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Lean machines: Data centre consolidation done right

Dump the junk and shape up, soldier

We've written extensively on the whys and wherefores of moving some or all of your infrastructure into a data centre. But what about when you need to do the opposite and move out of a data centre? Sometimes this will be because you're downsizing, but often it'll be because you need to consolidate two or more data centres into one – as the result of a corporate acquisition, for instance.

The benefit of data centre consolidation is that your kit is already in one data centre or another, so you don't have to concern yourself with how to connect your own premises to the data centre as that's in hand already. So it's all about unification and then decommissioning.

Contract termination

The first thing to look at is the contract for your data centre. It's common for there to be a minimum term on the contract – even 24 and 36-month minimum terms aren't unusual, because the providers give price incentives for long-term contracts at sign-up time – so check when your minimum term expires and what the notice period is. Note that because data centre space is at a premium, you may be able to negotiate any early termination fees down if the provider of the data centre you're moving out of is desperate for space.

Space and power

Make sure you have space and sufficient spare power provision in the data centre into which you're consolidating your systems. Space is the easy one (just look at your rack diagrams) but be careful to calculate the power draw to ensure you're within the provider's limit. Of course, the likelihood is that you won't need quite as much power in the consolidated location as in the one being decommissioned (some of the LAN and security infrastructure will probably be duplicated between locations and hence can be trimmed).

Do I move my kit?

If some of the kit in the data centre you're closing down is getting long in the tooth, consider whether it's time to replace it. Moving equipment always has the risk of damage, no matter how careful you are. With new kit, you also have the option of ensuring it's got the latest version of everything at the latest patch levels and testing it before you move.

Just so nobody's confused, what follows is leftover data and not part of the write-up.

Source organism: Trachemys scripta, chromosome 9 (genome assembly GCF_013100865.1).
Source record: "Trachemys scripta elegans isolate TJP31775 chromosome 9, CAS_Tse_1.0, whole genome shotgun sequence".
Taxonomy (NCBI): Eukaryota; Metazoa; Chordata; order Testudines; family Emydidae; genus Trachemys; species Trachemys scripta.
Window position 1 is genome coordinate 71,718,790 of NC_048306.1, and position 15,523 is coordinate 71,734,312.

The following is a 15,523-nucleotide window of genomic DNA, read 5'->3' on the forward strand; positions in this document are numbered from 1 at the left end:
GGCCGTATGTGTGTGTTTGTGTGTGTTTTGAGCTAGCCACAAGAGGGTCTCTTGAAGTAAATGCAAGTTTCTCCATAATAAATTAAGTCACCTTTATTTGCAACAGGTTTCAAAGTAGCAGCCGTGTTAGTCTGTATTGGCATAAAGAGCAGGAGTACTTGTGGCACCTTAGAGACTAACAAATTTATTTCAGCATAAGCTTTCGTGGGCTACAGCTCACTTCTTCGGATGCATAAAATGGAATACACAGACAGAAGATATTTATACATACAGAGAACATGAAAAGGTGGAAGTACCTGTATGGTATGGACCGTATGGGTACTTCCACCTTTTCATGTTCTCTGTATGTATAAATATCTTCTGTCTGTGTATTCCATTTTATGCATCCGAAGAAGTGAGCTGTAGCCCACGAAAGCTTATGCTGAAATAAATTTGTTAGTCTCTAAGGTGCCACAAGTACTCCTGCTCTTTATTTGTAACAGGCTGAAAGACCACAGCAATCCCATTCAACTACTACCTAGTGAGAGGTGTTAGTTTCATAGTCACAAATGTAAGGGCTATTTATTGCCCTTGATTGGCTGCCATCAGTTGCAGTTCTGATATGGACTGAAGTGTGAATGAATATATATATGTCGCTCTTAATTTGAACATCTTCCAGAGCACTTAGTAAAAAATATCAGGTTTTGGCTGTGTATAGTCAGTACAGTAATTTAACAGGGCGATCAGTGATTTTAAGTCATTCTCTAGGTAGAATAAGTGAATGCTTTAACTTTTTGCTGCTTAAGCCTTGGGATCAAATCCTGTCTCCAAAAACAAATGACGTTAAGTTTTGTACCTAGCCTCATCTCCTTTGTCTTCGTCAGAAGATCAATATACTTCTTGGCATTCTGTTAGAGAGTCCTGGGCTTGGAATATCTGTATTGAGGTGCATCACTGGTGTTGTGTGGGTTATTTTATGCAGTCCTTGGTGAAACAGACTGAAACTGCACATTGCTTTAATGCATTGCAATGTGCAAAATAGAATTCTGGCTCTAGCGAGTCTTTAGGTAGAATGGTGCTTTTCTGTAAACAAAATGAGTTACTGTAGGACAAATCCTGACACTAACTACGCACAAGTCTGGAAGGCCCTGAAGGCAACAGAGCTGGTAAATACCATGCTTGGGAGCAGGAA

Can I virtualise?

If you run a virtual world, you have the opportunity to make your life incredibly easy. Even if the addressing structure of your various locations prohibits you from clustering the hypervisor hosts across sites, you can generally engineer a way to allow you easily to export the VMs from one to the other. The other bonus that virtualisation gives you is with addressing.

IP addressing

In rare situations you'll have Layer 2 connectivity between the data centres – an extended LAN rather than a routed MAN or WAN. Most of the time you won't have this luxury, though, and you'll have to deal with the problem of moving your IP address range from one data centre to the other. There are three common situations:

  • If you have a virtualised world, it's a very simple job to replicate the IP structure from the site that's being decommissioned in the site in which you're consolidating. Just configure a new virtual network and bang it behind a virtual firewall
  • If you have a physical world, you can do the same thing but you'll need to do it in hardware instead. So at the very least you'll need a router or a Layer 3 switch that can route between the subnets
  • You can make the decision to change the IP addresses of the systems you're moving so they dovetail into the addressing scheme of their new home

Generally speaking, the third of these doesn't happen at move time: it simply introduces risk. I prefer to go with one of the first two options and then do the re-addressing later, system-by-system.

Next page: Connectivity

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